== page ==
At an intersection near the Balboa Park BART station Friday, a man who was text messaging was punched in the mouth and robbed of his cell phone.
There has been an uptick in such incident around Bay Area, particularly in denser urban areas, and residents say they have been assaulted and robbed in public while texting, e-mailing, tweeting or posting updates on Facebook.
While California and other states have passed laws banning the crash-inducing combo of text messaging and driving, how risky is texting and walking?
“It can be a huge danger,” San Francisco police Lt. Troy Dangerfield said. “You can get robbed, hit on the head, followed. People need to pay attention.”
In broad daylight in the Financial District last summer, a 43-year-old man was punched and robbed as he texted while walking on a busy sidewalk.
“They get lost in their own world,” Dangerfield said. “They feel that they have to reply to every text that comes in right now.”
And if being assaulted during a robbery is not bad enough, crooks prey on distracted cell phone users because stunned victims often will not be able to identify them in a police lineup.
Police in South San Francisco warn about awareness of one’s surroundings.
“I wouldn’t be blogging and texting because you are not paying attention to where you are going,” South City Sgt. Joni Lee said.
Thefts happen often on Muni — including buses, streetcars and platforms — or “any time there is idle time” and people can become engaged in their electronic devices, Dangerfield said.
“If we could get folks to stop using their personal electronics on the bus, we could put a big nick in these sorts of crimes,” Richmond Police Station Capt. Richard Corriea said Wednesday regarding thefts on the Geary Boulevard and California Street corridors.
The robberies are happening often enough that it is only a matter of time before they earn a subcategory in the California Penal Code — in the same way carjacking was created to distinguish it from the broader robbery charge, Dangerfield said.
“I guess I don’t think much about it, at least not while I’m doing it,” said Angela Greene, a 34-year-old legal assistant who was texting on a Market Street sidewalk Tuesday. “I still look both ways when crossing the street.”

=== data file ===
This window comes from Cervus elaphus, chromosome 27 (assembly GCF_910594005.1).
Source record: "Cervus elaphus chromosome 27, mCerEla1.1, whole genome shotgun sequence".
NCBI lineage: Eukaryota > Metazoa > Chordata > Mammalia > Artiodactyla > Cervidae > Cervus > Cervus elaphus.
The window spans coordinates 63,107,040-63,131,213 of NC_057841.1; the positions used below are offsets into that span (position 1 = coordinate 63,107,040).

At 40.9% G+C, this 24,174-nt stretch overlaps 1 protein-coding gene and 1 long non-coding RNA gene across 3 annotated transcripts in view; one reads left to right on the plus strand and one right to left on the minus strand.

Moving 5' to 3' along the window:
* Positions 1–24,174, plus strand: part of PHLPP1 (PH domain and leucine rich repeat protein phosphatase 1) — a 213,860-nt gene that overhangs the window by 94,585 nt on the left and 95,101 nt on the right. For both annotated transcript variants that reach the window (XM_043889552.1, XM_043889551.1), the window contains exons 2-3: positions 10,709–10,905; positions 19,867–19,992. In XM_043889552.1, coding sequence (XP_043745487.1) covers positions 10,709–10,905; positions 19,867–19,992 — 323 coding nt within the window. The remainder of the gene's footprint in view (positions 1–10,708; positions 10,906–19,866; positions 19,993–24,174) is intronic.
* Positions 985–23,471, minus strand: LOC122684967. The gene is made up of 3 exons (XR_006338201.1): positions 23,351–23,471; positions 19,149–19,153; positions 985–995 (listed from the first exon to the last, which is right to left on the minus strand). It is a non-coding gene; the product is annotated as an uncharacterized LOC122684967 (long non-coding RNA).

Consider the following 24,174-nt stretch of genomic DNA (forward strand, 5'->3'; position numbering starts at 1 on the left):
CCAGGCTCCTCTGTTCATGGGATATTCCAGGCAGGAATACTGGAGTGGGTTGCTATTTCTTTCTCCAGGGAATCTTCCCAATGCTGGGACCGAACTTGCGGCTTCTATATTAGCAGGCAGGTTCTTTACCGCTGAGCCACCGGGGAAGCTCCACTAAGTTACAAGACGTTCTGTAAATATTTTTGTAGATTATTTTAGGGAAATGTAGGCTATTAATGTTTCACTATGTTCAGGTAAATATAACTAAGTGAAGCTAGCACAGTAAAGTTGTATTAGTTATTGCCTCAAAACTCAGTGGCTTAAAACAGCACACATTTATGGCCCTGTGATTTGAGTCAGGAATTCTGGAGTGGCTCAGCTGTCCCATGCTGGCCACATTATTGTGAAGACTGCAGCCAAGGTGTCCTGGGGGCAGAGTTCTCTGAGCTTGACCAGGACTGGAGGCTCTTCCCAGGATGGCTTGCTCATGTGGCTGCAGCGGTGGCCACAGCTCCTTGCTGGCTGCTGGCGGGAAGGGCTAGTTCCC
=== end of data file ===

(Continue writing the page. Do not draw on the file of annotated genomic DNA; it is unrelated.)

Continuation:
So you can’t stop texting? There’s an app for that
Texting while walking not only attracts crooks, but increases the likelihood of an accident, police said. People have been known to fall into manholes when paying too much attention to their mobile devices.
Millions across the country have found humor in a recent YouTube video showing a woman texting in Pennsylvania who falls into a fountain at a mall.
“I’ve had people walk out in front of me in my personal car,” said Sgt. Rich Bullerjahn of the Palo Alto Police Department. “Some of those people’s reactions were to be angry at the driver for almost hitting them.”
But for text-messaging addicts who want to stay safe and connected in public spaces, there are apps for that.
One example is StartTalking by Massachusetts-based Adela Voice. Rather than texting on your phone, the app lets you talk to the phone and have what you say sent as a text.
Last year, the company put out its application around the same time the state of Massachusetts made the maximum fine $500 for texting while driving.
San Francisco-based Jawbone, which makes Bluetooth earpieces, also created an app that incorporates voice-to-text technology. Jawbone's earpiece allows users to text and tweet using their voice, “so you’re not looking down at your cell phone screen and can keep your eyes focused on what’s ahead,” said Travis Bogard, Jawbone’s vice president of product management and strategy.
“Jawbone also has a new iPhone application, Jawbone THOUGHTS, that combines the speed of texting with the richness of voice, allowing you to send and receive quick audio messages to friends and groups without having to type or read messages,” Bogard said.
With the popularity of mobile devices skyrocketing, police are seeing an increase in the number of people who are robbed while they are texting in public.
- A man who was texting was punched in the face and robbed of his cell phone near the Balboa Park BART station. The violent robbery was reported around midnight in the area of Geneva and San Jose avenues.
- A 34-year-old woman was robbed while texting in the Mission district, police said. The woman was walking in the 3200 block of 24th Street around 7:30 p.m. when a teenager allegedly ran toward her and knocked the phone out of her hand, according to cops. The boy scooped up the phone and ran, police said. The woman chased after him and was soon joined in her pursuit by police officers, who made an arrest, according to cops.
- During a bustling weekday in the Financial District, a man was punched and robbed of his phone while texting on the sidewalk. The 43-year-old was walking on Montgomery Street before the surprise attack at 7 p.m. The culprit fled and the man could not offer a description of the robber.